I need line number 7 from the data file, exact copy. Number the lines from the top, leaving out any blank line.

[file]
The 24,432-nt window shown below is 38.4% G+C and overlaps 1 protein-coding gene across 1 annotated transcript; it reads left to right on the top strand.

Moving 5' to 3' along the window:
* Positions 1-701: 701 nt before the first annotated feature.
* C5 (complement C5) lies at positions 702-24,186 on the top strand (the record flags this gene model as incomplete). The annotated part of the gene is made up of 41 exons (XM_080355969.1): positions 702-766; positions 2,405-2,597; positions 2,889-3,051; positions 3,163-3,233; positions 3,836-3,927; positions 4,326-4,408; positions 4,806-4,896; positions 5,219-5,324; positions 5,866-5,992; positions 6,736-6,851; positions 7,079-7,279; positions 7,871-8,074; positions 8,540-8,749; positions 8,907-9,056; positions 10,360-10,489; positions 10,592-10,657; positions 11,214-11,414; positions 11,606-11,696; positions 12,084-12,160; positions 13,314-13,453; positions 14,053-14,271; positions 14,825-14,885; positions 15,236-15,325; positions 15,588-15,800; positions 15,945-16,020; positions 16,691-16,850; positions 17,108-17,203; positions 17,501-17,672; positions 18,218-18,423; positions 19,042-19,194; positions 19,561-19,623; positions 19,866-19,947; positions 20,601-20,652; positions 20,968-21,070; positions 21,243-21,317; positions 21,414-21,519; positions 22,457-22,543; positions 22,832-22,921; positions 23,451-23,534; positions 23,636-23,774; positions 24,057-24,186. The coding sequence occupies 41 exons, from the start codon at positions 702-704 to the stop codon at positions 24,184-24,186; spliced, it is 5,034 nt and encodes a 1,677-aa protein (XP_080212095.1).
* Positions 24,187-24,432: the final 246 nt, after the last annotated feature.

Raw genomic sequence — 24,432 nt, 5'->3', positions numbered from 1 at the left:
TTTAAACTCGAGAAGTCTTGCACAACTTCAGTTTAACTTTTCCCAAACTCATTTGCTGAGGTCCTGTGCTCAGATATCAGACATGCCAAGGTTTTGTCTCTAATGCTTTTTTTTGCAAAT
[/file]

TTTAAACTCGAGAAGTCTTGCACAACTTCAGTTTAACTTTTCCCAAACTCATTTGCTGAGGTCCTGTGCTCAGATATCAGACATGCCAAGGTTTTGTCTCTAATGCTTTTTTTTGCAAAT